The map between the initial microstates is indeed one-to-one, as long as you use a complete theory. But at the beginning of inflation, the potential energy of the inflaton is higher. In other words, the "effective positive cosmological constant" is higher in the initial state. It means that the corresponding de-Sitter-like space is highly curved and the cosmic horizon is small.
The entropy of such a small space is small as well: note that it can't exceed A/4G where A is the surface of the cosmic horizon. So one actually has a pretty small number of initial states at the beginning of inflation. Because the space grows, one may have many more kinds of excitations in the final state - the space as well as the horizon grow and the Hilbert space of possible final states has a much higher dimension.
Exactly because the evolution provides a one-to-one map between the initial microstates and the final microstates and because the number of initial microstates is smaller because the space corresponding to the same degrees of freedom is smaller, it follows that only some final states may be generated by the inflationary evolution. It is not hard to see what is the "general type" of the final states one can get from inflation: they're relatively small perturbations upon the flat space. One can actually watch what a particular quantum of radiation is doing on the inflating background: its wavelength is increasing, the frequency is decreasing, and the energy carried by the perturbation is decreasing as well (note that E=hf).
The final states that can arise from inflation are special exactly in the aspects that are desirable. That's why inflation solves the problems that were correctly claimed to be solved. Sean Carroll and Heywood Tam have just forgotten elementary physics if they ever knew it. Their paper is another example of the plummeting standards that affect even institutions such as Caltech.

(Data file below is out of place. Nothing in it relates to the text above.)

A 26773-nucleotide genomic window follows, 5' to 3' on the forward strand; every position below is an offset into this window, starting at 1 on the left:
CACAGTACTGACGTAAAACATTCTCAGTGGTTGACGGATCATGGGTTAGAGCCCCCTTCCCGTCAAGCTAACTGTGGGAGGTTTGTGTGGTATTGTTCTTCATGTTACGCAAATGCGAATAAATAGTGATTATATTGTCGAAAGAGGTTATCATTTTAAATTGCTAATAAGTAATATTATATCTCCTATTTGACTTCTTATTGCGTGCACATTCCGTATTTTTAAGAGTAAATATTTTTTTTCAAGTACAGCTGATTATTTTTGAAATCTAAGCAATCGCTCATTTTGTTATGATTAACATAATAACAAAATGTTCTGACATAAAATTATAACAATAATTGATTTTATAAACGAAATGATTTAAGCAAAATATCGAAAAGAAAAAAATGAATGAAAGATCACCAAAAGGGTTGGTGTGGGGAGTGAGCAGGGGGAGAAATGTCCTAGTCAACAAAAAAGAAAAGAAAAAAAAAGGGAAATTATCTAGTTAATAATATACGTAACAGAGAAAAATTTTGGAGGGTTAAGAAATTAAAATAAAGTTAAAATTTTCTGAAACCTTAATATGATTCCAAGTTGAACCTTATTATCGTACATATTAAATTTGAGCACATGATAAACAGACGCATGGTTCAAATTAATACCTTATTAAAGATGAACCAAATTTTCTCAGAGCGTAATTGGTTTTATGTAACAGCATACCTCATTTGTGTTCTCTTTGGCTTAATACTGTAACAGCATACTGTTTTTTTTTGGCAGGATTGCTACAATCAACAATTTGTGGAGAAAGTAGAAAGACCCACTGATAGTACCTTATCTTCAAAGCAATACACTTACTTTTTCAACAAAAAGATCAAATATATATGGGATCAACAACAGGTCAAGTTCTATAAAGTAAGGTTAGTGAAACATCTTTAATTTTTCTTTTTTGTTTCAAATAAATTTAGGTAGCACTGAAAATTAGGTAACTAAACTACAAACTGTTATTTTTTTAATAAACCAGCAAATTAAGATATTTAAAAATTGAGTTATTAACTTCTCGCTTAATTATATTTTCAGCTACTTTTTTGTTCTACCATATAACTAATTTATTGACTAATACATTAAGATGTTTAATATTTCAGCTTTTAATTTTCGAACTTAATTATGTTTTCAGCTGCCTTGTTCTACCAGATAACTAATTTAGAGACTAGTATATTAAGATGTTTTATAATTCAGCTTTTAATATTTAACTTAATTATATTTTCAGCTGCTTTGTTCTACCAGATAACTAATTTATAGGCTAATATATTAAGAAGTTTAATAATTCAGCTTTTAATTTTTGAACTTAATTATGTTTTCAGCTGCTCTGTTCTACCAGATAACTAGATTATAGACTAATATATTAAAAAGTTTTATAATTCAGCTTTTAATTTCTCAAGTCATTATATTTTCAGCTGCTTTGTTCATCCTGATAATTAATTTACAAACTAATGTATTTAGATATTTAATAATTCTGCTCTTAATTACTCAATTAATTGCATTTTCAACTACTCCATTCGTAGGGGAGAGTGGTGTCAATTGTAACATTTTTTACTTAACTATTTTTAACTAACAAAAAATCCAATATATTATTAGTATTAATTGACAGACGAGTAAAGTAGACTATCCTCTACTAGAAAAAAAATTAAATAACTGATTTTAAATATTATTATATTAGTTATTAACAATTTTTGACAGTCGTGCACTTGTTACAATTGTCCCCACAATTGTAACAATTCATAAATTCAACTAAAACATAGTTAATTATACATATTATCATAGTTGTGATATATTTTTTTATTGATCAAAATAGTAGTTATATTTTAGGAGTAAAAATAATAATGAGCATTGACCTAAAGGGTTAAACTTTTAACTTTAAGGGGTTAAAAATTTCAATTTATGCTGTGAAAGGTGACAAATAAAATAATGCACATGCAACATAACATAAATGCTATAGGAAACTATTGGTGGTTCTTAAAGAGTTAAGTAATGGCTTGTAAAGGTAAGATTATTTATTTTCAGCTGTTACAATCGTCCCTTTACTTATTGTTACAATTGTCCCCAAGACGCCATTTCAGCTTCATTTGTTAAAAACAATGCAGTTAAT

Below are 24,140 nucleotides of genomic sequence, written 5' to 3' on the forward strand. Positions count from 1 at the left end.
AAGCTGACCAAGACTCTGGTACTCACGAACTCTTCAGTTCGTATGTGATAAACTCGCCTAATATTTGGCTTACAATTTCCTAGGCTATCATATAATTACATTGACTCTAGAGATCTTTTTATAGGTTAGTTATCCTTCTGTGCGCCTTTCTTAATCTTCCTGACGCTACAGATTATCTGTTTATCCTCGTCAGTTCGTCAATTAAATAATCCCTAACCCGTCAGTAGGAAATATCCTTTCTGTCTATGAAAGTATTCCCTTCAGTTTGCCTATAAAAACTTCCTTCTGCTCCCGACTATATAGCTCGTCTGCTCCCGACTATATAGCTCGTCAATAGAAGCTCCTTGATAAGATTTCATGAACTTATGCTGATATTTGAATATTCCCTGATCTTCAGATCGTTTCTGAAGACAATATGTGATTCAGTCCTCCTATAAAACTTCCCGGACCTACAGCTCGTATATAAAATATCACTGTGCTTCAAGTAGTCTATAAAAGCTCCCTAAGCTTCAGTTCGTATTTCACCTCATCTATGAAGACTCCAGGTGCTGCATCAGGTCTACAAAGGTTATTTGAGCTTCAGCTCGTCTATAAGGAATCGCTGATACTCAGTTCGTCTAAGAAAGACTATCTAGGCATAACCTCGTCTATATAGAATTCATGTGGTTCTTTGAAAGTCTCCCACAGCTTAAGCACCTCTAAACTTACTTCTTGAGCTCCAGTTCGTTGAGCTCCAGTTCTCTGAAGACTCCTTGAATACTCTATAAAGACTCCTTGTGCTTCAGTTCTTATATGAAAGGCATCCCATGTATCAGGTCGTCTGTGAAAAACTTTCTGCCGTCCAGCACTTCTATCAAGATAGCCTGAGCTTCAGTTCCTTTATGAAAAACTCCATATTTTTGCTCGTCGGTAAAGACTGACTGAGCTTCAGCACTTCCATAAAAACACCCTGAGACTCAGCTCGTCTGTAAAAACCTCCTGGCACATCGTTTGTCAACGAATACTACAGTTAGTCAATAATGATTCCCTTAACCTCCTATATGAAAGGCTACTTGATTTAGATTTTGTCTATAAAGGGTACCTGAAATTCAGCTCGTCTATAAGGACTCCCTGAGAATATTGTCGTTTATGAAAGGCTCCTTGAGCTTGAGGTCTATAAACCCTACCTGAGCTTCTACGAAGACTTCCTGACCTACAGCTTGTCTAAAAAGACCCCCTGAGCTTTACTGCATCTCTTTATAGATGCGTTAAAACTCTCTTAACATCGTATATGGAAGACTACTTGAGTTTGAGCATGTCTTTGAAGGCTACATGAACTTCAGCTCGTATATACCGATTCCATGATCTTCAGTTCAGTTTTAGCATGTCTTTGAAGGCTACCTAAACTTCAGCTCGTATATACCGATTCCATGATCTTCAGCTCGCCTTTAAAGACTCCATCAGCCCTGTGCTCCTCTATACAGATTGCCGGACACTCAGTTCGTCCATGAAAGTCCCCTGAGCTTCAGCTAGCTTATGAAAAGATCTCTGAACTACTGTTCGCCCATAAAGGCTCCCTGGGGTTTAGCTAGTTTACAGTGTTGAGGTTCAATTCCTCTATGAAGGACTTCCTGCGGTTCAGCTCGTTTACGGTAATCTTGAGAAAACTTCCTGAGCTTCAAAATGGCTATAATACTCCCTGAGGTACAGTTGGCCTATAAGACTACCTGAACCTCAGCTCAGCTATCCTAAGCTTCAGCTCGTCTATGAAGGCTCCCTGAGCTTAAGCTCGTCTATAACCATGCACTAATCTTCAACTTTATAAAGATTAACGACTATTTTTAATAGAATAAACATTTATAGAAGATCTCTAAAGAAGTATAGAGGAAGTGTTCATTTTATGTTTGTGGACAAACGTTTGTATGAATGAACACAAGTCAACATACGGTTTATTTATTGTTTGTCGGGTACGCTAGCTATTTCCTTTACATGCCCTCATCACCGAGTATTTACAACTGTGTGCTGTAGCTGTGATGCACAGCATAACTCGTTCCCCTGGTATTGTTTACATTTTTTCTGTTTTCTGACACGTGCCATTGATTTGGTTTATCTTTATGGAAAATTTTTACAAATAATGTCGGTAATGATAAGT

Let me also say that their paper is isomorphic to the creationist criticism of Darwin's evolution based on the claim that such evolution would violate the second law because more organized structures are being evolved. You can say that Carroll and Tam have plagiarized these creationists.
It's true that more organized - and lower-entropy - structures evolve but the entropy of the rest of the Universe overcompensates this decrease. We receive the energy from the Sun in the form of visible light and re-emit it back to space in the form of infrared light that has much higher entropy. So we still produce lots of entropy - it's enough for the individual process to be able to lower animals' entropy without violating the growth of the total entropy.
The expanding volume of the Universe plays the role of the Sun. The entropy of the external environment - e.g. the entropy of the cosmic horizon - is quickly increasing during inflation, so it allows particular subsystems of the Universe to lower their entropy without any contradiction to the fact that the total entropy increases.